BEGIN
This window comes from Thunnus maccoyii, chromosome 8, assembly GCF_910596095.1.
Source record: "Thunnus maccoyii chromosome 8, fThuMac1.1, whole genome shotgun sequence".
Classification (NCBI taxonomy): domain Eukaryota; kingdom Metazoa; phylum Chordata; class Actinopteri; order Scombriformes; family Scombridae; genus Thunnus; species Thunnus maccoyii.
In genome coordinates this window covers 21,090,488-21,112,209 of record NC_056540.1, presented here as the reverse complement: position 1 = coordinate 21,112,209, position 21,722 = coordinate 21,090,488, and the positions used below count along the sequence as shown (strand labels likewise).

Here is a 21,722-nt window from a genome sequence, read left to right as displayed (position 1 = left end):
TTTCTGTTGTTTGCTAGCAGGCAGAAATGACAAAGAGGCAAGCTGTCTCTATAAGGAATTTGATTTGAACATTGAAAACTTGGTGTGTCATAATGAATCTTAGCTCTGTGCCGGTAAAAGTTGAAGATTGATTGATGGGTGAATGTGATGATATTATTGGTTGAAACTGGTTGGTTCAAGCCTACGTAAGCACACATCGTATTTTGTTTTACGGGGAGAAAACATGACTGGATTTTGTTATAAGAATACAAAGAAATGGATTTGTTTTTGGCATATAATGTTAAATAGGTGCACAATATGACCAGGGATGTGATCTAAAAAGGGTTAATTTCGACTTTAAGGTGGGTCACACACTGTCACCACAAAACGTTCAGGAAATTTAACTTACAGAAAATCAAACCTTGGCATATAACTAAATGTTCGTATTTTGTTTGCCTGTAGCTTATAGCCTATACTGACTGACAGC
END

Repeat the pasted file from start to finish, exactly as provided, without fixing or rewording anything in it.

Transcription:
This window comes from Thunnus maccoyii, chromosome 8, assembly GCF_910596095.1.
Source record: "Thunnus maccoyii chromosome 8, fThuMac1.1, whole genome shotgun sequence".
Classification (NCBI taxonomy): domain Eukaryota; kingdom Metazoa; phylum Chordata; class Actinopteri; order Scombriformes; family Scombridae; genus Thunnus; species Thunnus maccoyii.
In genome coordinates this window covers 21,090,488-21,112,209 of record NC_056540.1, presented here as the reverse complement: position 1 = coordinate 21,112,209, position 21,722 = coordinate 21,090,488, and the positions used below count along the sequence as shown (strand labels likewise).

Here is a 21,722-nt window from a genome sequence, read left to right as displayed (position 1 = left end):
TTTCTGTTGTTTGCTAGCAGGCAGAAATGACAAAGAGGCAAGCTGTCTCTATAAGGAATTTGATTTGAACATTGAAAACTTGGTGTGTCATAATGAATCTTAGCTCTGTGCCGGTAAAAGTTGAAGATTGATTGATGGGTGAATGTGATGATATTATTGGTTGAAACTGGTTGGTTCAAGCCTACGTAAGCACACATCGTATTTTGTTTTACGGGGAGAAAACATGACTGGATTTTGTTATAAGAATACAAAGAAATGGATTTGTTTTTGGCATATAATGTTAAATAGGTGCACAATATGACCAGGGATGTGATCTAAAAAGGGTTAATTTCGACTTTAAGGTGGGTCACACACTGTCACCACAAAACGTTCAGGAAATTTAACTTACAGAAAATCAAACCTTGGCATATAACTAAATGTTCGTATTTTGTTTGCCTGTAGCTTATAGCCTATACTGACTGACAGC